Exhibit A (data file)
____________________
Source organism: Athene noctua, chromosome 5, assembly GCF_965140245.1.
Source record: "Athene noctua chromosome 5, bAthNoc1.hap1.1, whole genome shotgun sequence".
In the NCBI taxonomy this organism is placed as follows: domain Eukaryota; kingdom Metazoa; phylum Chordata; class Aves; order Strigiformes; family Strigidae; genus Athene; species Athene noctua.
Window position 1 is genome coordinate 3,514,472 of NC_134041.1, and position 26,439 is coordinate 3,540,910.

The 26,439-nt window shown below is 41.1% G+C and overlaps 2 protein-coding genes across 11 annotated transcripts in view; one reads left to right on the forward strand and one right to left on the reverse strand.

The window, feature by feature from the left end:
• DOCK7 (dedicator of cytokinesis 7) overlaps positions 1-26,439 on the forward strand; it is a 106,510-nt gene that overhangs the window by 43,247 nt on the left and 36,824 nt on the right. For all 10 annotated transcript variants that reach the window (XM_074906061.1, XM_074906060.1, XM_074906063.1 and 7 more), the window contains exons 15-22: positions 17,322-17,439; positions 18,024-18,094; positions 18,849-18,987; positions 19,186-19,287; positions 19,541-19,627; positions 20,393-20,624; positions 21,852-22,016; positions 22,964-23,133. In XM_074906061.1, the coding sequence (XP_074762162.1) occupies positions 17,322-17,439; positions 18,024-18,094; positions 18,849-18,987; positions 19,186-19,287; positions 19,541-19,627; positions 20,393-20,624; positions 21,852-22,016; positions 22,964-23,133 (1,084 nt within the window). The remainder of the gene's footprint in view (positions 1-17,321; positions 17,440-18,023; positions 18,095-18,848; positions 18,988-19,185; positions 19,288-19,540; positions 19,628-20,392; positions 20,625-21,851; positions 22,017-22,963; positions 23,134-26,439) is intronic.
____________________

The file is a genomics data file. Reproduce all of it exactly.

Source organism: Athene noctua, chromosome 5, assembly GCF_965140245.1.
Source record: "Athene noctua chromosome 5, bAthNoc1.hap1.1, whole genome shotgun sequence".
In the NCBI taxonomy this organism is placed as follows: domain Eukaryota; kingdom Metazoa; phylum Chordata; class Aves; order Strigiformes; family Strigidae; genus Athene; species Athene noctua.
Window position 1 is genome coordinate 3,514,472 of NC_134041.1, and position 26,439 is coordinate 3,540,910.

The 26,439-nt window shown below is 41.1% G+C and overlaps 2 protein-coding genes across 11 annotated transcripts in view; one reads left to right on the forward strand and one right to left on the reverse strand.

The window, feature by feature from the left end:
• DOCK7 (dedicator of cytokinesis 7) overlaps positions 1-26,439 on the forward strand; it is a 106,510-nt gene that overhangs the window by 43,247 nt on the left and 36,824 nt on the right. For all 10 annotated transcript variants that reach the window (XM_074906061.1, XM_074906060.1, XM_074906063.1 and 7 more), the window contains exons 15-22: positions 17,322-17,439; positions 18,024-18,094; positions 18,849-18,987; positions 19,186-19,287; positions 19,541-19,627; positions 20,393-20,624; positions 21,852-22,016; positions 22,964-23,133. In XM_074906061.1, the coding sequence (XP_074762162.1) occupies positions 17,322-17,439; positions 18,024-18,094; positions 18,849-18,987; positions 19,186-19,287; positions 19,541-19,627; positions 20,393-20,624; positions 21,852-22,016; positions 22,964-23,133 (1,084 nt within the window). The remainder of the gene's footprint in view (positions 1-17,321; positions 17,440-18,023; positions 18,095-18,848; positions 18,988-19,185; positions 19,288-19,540; positions 19,628-20,392; positions 20,625-21,851; positions 22,017-22,963; positions 23,134-26,439) is intronic.